June Key Focus
Building Your Childís or Grandchildís IRA
Many individuals donít know or understand the benefits of IRAs
or saving for retirement.
One of the best ways you can help your children or grandchildren
learn about investing for their future is to share your own
experience. You know the value of a good retirement nest egg,
but kids just donít think of those things. You probably didnít
either when you were younger. By sharing your experience, by
having your child or grandchild start saving early, and by
making it fun, they will see the value (Editorís Note: Ed Slottís
new book, Fund Your Future, talks about this topic and
provides a detailed plan to get you there).
You can begin by telling your children and grandchildren about
the value of preparing for retirement by making wise investments
through a traditional or Roth IRA. A Roth IRA is particularly
well-suited for younger individuals. Children or grandchildren are
not interested in, or need, an income tax deduction for a
contribution to an IRA. A Roth IRA has the ability to grow over
the years on a tax-free rather than tax-deferred basis.
As your children or grandchildren mature and are able to
understand some of the basics of investing, explain what you have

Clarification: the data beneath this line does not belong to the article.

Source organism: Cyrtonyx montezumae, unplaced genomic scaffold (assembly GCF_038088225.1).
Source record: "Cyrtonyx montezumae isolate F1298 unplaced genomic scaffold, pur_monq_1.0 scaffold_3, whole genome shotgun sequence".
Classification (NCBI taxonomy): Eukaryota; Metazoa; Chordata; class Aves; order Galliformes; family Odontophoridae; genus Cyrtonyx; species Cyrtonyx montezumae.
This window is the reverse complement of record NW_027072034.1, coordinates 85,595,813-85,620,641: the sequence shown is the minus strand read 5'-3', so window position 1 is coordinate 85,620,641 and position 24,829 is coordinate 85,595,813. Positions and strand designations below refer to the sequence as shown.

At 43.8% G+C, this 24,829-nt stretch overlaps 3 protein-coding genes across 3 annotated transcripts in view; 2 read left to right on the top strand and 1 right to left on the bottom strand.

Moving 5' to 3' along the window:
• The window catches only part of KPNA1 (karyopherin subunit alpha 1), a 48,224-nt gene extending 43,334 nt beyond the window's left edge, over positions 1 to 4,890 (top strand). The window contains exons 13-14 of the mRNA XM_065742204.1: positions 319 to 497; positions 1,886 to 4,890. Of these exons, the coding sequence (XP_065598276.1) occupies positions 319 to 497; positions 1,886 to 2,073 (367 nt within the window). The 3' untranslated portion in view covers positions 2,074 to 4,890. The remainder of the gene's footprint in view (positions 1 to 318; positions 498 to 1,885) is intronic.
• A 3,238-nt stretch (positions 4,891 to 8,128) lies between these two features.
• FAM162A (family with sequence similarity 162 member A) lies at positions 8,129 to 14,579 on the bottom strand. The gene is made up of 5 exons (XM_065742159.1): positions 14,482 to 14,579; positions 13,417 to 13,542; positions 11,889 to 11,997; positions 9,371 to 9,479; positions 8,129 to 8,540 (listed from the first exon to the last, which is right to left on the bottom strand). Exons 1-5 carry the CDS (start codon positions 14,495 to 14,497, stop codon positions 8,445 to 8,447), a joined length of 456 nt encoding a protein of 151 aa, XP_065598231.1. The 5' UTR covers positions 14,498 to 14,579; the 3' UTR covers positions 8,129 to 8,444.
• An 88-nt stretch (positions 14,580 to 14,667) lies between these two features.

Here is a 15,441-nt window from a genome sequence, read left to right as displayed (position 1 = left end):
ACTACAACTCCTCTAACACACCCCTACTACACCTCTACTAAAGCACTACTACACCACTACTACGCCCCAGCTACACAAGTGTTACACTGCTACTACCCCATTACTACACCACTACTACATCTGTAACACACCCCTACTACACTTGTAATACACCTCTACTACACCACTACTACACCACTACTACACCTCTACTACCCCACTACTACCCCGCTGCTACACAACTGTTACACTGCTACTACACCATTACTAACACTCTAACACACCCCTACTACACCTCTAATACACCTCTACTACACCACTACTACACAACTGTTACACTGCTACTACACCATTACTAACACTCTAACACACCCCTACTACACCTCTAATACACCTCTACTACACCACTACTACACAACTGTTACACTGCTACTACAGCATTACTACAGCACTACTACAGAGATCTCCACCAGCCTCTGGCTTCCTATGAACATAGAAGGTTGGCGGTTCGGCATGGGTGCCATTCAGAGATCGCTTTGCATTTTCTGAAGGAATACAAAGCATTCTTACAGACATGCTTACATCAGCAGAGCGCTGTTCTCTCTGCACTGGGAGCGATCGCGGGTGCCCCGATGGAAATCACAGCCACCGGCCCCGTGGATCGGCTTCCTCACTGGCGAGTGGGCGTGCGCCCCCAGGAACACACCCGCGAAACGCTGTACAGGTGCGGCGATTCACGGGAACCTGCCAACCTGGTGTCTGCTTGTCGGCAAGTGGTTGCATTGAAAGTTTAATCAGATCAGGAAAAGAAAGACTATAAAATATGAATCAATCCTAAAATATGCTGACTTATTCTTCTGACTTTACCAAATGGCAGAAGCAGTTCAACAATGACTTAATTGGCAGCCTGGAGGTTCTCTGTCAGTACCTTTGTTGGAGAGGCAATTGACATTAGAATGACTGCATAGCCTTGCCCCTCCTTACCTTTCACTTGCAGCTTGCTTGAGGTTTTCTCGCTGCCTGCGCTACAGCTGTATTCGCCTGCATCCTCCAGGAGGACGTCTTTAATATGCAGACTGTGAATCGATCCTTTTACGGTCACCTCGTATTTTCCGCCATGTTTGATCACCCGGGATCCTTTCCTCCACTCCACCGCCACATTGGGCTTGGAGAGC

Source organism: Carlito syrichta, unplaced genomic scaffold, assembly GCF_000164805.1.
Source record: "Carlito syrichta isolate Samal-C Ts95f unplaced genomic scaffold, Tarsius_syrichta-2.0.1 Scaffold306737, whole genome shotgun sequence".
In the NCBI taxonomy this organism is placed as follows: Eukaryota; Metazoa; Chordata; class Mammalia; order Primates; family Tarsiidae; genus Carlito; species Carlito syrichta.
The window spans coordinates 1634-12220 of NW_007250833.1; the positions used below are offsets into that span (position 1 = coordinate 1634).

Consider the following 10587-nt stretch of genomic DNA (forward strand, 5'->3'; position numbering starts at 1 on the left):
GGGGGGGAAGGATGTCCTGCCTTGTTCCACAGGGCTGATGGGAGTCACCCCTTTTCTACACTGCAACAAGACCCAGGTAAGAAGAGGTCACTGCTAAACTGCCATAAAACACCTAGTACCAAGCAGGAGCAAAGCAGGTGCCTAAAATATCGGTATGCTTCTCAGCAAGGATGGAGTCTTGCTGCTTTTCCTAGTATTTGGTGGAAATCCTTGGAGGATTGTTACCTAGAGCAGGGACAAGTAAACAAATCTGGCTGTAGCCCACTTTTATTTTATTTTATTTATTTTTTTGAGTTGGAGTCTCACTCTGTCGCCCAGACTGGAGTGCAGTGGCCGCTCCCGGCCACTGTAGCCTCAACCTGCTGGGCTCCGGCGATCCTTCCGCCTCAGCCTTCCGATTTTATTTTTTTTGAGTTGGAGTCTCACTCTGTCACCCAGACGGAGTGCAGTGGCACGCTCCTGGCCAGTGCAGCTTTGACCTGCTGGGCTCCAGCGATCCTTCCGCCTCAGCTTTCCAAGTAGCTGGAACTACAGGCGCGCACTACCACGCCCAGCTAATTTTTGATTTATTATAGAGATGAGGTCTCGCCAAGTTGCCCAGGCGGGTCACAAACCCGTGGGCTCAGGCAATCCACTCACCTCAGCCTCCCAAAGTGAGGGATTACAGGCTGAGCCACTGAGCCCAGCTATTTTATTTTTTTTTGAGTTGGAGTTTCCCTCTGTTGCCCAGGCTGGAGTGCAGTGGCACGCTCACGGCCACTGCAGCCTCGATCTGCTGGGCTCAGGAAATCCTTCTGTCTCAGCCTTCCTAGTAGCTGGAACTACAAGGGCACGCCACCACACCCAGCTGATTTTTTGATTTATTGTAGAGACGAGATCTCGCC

done to grow your own IRA wealth. Your flourishing retirement
account may be the best means of teaching your kids the value of
smart investing and spurring them to build their own nest egg.
An IRA contribution must be based on the taxable compensation
(earned income) of the individual for the year of the contribution.
Compensation is income received for personal services rendered.
Passive income, such as income from investments, is not
considered for the purpose of making an IRA contribution. You
can use this chart to see the 2012 IRA contribution limits.
If your child or grandchild has a part-time job, that money can
be claimed as earned income. In these cases, you can even make
monetary gifts to them, up to the amount they earned during the
year, to help them fund their IRAs. Then, for each one, using their
Social Security number, open an IRA in their name, designate an
appropriate beneficiary and start watching it grow. Yes, they may
be young, but each IRA owner should always have a beneficiary.
Follow this beneficiary form checklist.
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